Power consumption is rapidly becoming the dominant limiting factor for further improvements in computer design. Curiously, this applies both at the “high-end” of workstations and servers and the “low end” of handheld devices and embedded computers. At the high-end, the challenge lies in dealing with exponentially growing power densities. At the low-end, there is a demand to make mobile devices more powerful and longer lasting, but battery technology is not improving at the same rate that power consumption is rising. Traditional power-management research is fragmented; techniques are being developed at specific levels, without fully exploring their synergy with other levels. Most software techniques target either operating systems or compilers but do not explore the interaction between the two layers. These techniques also have not fully explored the potential of virtual machines for power management. In contrast, we are developing a system that integrates information from multiple levels of software and hardware, connecting these levels through a communication channel. At the heart of this system are a virtual machine that compiles and dynamically profiles code, and an optimizer that reoptimizes all code, including that of applications and the virtual machine itself. We believe this introspective, holistic approach enables more informed power-management decisions.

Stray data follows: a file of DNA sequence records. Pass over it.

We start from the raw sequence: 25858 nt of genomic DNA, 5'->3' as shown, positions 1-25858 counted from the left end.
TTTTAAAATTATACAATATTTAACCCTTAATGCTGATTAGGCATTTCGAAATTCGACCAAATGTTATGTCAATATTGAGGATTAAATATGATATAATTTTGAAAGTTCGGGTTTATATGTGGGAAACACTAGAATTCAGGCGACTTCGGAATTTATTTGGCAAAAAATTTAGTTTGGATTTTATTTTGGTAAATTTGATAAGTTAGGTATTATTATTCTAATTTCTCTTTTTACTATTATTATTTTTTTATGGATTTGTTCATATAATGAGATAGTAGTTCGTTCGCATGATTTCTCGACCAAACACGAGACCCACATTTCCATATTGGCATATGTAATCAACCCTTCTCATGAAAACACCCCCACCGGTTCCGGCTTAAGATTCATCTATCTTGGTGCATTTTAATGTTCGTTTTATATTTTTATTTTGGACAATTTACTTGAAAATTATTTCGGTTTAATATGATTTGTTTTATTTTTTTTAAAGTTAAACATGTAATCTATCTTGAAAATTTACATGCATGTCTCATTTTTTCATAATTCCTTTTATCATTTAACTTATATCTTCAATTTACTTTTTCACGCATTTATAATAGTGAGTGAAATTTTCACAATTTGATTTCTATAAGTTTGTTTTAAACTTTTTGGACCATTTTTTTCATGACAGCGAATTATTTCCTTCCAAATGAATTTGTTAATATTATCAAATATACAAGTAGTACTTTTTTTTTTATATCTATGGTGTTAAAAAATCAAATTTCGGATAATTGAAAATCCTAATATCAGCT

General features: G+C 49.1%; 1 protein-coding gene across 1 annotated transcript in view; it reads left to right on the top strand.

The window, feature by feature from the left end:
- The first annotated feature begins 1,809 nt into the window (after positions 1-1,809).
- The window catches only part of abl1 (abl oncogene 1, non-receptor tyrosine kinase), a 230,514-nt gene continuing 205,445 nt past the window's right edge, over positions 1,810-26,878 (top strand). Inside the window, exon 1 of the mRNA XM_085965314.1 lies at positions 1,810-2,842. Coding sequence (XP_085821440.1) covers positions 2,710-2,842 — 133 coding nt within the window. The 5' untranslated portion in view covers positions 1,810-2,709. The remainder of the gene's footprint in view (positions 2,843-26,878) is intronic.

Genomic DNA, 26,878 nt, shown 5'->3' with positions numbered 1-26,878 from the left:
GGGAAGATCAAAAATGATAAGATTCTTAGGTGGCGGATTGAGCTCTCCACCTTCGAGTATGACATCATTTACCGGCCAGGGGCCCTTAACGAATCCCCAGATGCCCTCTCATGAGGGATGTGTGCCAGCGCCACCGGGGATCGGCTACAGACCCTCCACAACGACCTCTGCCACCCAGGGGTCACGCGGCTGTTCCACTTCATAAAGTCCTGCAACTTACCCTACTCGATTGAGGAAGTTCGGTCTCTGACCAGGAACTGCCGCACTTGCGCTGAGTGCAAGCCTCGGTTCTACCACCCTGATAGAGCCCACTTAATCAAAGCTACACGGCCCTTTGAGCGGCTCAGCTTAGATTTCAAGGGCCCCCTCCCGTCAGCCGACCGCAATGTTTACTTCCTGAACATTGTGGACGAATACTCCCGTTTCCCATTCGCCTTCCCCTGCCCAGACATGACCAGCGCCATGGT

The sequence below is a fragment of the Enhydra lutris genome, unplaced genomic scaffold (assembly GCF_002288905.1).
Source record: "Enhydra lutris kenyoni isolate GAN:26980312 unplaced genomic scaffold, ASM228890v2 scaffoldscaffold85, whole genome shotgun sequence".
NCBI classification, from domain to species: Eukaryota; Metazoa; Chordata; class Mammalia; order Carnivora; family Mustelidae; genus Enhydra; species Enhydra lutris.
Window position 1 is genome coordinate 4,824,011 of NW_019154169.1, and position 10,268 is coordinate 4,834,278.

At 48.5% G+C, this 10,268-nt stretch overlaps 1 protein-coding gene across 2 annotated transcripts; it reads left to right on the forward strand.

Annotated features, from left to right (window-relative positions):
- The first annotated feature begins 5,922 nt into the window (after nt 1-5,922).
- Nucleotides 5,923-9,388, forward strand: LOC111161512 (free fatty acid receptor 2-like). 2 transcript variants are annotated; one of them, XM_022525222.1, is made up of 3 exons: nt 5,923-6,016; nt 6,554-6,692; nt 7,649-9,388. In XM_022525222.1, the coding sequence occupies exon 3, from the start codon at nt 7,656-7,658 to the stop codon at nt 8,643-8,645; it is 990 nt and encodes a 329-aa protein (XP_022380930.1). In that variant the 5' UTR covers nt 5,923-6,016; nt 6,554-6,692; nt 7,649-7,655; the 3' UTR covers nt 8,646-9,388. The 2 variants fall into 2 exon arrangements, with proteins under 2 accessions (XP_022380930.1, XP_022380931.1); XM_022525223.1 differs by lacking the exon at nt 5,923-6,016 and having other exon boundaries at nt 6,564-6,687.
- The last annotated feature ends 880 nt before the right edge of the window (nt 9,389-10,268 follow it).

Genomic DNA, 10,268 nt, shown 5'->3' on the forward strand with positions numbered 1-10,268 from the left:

|Title of host publication||Dagstuhl Seminar Proceedings|
|Publication status||Published - 2005|